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Career and Education Opportunities for Environmental Engineering Technicians in Arizona

Arizona has a population of 6,595,778, which has grown by 28.56% over the past decade. Nicknamed the "Grand Canyon State," Arizona's capital and most populous city is Phoenix.

Currently, 380 people work as environmental engineering technicians in Arizona. This is expected to grow by 31% to about 500 people by 2016. This is better than the national trend for environmental engineering technicians, which sees this job pool growing by about 30.1% over the next eight years. Environmental engineering technicians generally apply theory and principles of environmental engineering to modify, test, and operate equipment and devices used in the prevention, control, and remediation of environmental pollution, including waste treatment and site remediation.

Income for environmental engineering technicians is about $19 per hour or $40,240 per year on average in Arizona. Nationally, their income is about $19 hourly or $41,100 annually. Earnings for environmental engineering technicians are not quite as good as earnings in the general category of Engineering Technologies in Arizona and not quite as good as general Engineering Technologies category earnings nationally. Jobs in this field include: environmental technician, industrial waste inspector, and pollution control technician.

In 2008, there were a total of 3,437,191 jobs in Arizona. The average annual income was $34,339 in 2008, down from $34,365 the previous year. The unemployment rate in Arizona was 9.1% in 2009, which has grown by 3.2% since the previous year. About 23.5% of Arizona residents have college degrees, which is lower than the national average.

The top industries in Arizona include consumer lending, truck, utility trailer, and rv rental, and truss manufacturing. Notable tourist attractions include the Desert Botanical Gardens, the Phoenix Art Museum, and the Hall of Flame Fire Fighting Museum.

CITIES WITH Environmental Engineering Technician OPPORTUNITIES IN Arizona


JOB DESCRIPTION: Environmental Engineering Technician

Environmental Engineering Technician video from the State of New Jersey Dept. of Labor and Workforce Development

In general, environmental engineering technicians apply theory and principles of environmental engineering to modify, test, and operate equipment and devices used in the prevention, control, and remediation of environmental pollution, including waste treatment and site remediation. They also may assist in the development of environmental pollution remediation devices under direction of engineer.

Every day, environmental engineering technicians are expected to be able to read and understand documents and reports. They need to listen to and understand others in meetings. It is also important that they evaluate problems as they arise.

Similar jobs with educational opportunities in Arizona include:

  • Aerospace Technician. Operate, install, and maintain integrated computer/communications systems consoles, simulators, and other data acquisition, test, and measurement instruments and equipment to launch, track, and evaluate air and space vehicles. May record and interpret test data.
  • Civil Engineering Technician. Apply theory and principles of civil engineering in planning, designing, and overseeing construction and maintenance of structures and facilities under the direction of engineering staff or physical scientists.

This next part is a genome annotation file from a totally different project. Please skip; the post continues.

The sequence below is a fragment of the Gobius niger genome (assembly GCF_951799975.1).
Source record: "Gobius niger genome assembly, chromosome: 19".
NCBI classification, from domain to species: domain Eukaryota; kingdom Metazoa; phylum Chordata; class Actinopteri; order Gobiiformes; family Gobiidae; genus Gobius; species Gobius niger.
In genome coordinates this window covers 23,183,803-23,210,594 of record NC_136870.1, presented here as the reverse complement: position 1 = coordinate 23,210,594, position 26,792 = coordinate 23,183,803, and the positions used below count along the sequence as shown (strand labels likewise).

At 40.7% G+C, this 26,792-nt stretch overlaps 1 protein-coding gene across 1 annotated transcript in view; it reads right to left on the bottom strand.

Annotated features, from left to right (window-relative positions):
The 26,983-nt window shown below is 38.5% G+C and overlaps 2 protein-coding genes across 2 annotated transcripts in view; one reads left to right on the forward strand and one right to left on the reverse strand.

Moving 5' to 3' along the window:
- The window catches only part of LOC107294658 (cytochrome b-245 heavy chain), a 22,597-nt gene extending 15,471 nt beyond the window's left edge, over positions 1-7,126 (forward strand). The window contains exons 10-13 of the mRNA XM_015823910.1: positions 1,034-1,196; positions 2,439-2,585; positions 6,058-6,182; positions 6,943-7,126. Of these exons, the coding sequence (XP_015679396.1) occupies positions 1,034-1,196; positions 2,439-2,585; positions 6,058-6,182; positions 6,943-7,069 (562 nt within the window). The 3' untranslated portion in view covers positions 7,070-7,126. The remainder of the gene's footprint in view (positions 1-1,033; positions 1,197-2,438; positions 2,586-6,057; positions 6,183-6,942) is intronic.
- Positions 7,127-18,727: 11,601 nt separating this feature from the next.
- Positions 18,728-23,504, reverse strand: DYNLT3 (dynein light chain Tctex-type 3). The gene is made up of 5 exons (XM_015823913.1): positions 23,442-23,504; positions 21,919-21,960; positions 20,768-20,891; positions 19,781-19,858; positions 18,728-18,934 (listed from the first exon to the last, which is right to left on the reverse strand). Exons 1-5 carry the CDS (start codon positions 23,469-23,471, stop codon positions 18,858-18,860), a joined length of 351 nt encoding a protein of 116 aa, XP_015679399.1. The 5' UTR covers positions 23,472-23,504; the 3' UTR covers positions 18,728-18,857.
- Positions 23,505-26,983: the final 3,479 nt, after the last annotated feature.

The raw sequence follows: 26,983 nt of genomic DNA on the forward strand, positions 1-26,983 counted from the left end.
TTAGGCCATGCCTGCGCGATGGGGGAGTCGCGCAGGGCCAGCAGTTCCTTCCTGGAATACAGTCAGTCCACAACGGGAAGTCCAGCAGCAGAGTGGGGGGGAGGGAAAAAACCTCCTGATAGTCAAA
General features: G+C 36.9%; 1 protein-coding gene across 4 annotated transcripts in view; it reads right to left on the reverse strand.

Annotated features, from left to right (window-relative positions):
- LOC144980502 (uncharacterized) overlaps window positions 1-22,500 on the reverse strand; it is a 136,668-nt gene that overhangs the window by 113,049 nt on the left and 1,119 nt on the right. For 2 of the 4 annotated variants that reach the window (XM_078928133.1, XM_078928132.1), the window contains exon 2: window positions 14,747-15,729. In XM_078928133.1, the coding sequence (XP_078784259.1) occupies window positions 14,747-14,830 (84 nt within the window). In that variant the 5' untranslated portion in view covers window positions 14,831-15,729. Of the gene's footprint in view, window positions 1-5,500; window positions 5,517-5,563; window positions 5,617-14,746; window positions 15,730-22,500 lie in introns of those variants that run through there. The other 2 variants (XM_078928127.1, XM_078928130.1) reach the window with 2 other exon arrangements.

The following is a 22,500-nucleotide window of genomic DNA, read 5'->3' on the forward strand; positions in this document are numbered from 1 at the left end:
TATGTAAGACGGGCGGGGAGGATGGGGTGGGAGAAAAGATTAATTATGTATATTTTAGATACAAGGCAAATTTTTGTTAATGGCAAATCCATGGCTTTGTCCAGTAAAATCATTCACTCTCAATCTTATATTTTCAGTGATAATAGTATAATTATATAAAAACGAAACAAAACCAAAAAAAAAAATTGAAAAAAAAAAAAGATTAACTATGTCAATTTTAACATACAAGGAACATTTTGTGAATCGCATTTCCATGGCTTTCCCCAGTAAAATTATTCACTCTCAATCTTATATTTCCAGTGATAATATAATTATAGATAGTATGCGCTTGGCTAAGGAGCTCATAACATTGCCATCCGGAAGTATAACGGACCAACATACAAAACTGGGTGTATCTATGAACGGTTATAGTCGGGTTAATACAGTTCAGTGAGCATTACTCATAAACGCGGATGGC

• Electronics Engineering Technician. Lay out, build, and modify developmental and production electronic components, parts, and systems, such as computer equipment, missile control instrumentation, electron tubes, and machine tool numerical controls, applying principles and theories of electronics, electrical circuitry, engineering mathematics, electronic and electrical testing, and physics. Usually work under direction of engineering staff.
  • Equipment Engineering Technician. Apply electrical theory and related knowledge to test and modify developmental or operational electrical machinery and electrical control equipment and circuitry in industrial or commercial plants and laboratories. Usually work under direction of engineering staff.
  • Industrial Engineering Technician. Apply engineering theory and principles to problems of industrial layout or manufacturing production, usually under the direction of engineering staff. May study and record time, motion, and speed involved in performance of production, maintenance, and other worker operations for such purposes as establishing standard production rates or improving efficiency.
  • Mechanical Engineering Technician. Apply theory and principles of mechanical engineering to modify, develop, and test machinery and equipment under direction of engineering staff or physical scientists.

LOCATION INFORMATION: Arizona

Arizona
Arizona photo by Luca Galuzzi

Arizona has a population of 6,595,778, which has grown by 28.56% over the past 10 years. Nicknamed the "Grand Canyon State," Arizona's capital and biggest city is Phoenix. In 2008, there were a total of 3,437,191 jobs in Arizona. The average annual income was $34,339 in 2008, down from $34,365 in 2007. The unemployment rate in Arizona was 9.1% in 2009, which has grown by 3.2% since the previous year. Approximately 23.5% of Arizona residents have college degrees, which is lower than the national average.

The top industries in Arizona include consumer lending, truck, utility trailer, and rv rental, and truss manufacturing. Notable tourist attractions include the Phoenix Art Museum, the Phoenix Museum of History, and the Heard Museum.